The Travel Promotion Act is back. As we reported in our news pages, it was reintroduced in the Senate during National Travel and Tourism Week, a fitting gesture that went down well at the U.S. Travel Association.
The new version of the bill is substantially the same as the bill that passed the House last year. It will put $200 million a year in the hands of a public-private Corporation for Travel Promotion.
The corporation will have a twofold mission: promoting the U.S. as a travel destination to foreign visitors and communicating U.S. entry and security policies to prospective visitors and to overseas media and travel marketers.
Part of that $200 million is expected to come from the industry, but a good bit of it would be generated by a fee to be imposed on visitors from Visa Waiver countries. We've never been particularly fond of this particular provision, but, on balance, this is a sensible bill and a critically important one.
Its passage would do much more than merely put the U.S. in the company of other developed countries that have national travel promotion programs. It would demonstrate that the U.S. government -- finally -- places a value on the contributions that travel and tourism make to commerce and trade, economic development, employment, education, science, the arts and diplomacy.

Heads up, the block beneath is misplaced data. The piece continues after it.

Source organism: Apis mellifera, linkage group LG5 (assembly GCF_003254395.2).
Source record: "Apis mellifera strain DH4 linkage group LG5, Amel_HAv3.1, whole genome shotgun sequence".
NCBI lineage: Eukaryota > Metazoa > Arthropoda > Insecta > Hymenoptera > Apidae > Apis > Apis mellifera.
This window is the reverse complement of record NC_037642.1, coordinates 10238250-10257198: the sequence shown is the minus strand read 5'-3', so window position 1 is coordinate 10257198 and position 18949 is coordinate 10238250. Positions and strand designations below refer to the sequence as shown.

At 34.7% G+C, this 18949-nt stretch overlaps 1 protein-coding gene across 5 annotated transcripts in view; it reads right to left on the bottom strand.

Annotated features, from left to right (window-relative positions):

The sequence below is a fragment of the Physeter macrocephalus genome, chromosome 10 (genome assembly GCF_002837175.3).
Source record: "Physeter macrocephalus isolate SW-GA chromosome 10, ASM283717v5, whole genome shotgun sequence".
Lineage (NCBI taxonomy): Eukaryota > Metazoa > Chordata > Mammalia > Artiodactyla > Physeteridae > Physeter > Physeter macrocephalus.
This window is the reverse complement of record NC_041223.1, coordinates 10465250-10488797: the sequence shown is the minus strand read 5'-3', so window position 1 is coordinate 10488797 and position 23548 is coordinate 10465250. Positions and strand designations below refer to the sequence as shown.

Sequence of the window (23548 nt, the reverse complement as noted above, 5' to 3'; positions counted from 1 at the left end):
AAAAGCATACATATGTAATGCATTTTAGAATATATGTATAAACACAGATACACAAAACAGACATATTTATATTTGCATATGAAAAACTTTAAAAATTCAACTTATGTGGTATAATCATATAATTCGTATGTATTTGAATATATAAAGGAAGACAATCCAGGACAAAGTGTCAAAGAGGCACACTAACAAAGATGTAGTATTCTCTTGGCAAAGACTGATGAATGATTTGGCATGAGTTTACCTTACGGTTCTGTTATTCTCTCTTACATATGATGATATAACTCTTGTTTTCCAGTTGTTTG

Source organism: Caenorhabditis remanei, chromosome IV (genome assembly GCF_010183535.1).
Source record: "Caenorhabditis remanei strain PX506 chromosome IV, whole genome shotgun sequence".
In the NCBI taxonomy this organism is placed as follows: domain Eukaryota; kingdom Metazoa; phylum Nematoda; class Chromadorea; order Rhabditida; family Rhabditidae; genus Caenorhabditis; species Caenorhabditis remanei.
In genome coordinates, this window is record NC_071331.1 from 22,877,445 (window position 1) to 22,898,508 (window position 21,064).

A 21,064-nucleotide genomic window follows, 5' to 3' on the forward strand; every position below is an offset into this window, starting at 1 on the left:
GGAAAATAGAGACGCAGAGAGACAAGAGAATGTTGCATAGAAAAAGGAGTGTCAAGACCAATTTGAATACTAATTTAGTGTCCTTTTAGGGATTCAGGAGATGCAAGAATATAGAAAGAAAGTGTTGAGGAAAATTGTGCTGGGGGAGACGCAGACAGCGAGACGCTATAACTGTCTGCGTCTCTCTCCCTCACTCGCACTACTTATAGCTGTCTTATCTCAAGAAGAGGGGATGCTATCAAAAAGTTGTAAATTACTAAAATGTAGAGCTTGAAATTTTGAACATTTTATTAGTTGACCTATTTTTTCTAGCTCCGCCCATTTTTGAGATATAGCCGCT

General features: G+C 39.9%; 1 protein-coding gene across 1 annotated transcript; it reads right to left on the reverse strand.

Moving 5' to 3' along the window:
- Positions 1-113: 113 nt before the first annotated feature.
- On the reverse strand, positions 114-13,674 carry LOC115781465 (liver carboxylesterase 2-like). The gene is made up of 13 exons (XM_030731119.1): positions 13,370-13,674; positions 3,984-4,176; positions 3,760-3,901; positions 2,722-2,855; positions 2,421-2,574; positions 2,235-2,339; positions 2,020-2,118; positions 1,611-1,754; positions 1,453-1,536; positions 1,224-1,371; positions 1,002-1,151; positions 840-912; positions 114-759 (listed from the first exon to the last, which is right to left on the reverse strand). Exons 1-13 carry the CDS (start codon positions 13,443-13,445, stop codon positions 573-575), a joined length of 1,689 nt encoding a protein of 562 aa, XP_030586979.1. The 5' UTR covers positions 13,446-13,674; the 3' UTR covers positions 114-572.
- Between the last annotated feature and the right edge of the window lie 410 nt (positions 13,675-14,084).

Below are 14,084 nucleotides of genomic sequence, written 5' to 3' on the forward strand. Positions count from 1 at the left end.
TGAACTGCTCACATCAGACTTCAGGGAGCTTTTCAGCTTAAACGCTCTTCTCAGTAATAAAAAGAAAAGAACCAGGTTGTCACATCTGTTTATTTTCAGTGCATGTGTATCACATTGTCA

As summed up in the slogan for this year's National Travel and Tourism Week, "Travel matters."
Given the new political climate in Washington, this legislation now has excellent prospects. In fact, the chances of enacting national travel promotion legislation have never been better.
This particular measure passed the House by voice vote last year, and although it stalled in the Senate, U.S. Travel is fond of pointing out that six former senators and representatives who had been co-sponsors are now occupying senior jobs in the administration, including President Obama, Vice President Biden and four Cabinet secretaries: State, Interior, Transportation and Labor.
If the bill's supporters can't get it passed now, they should go hide.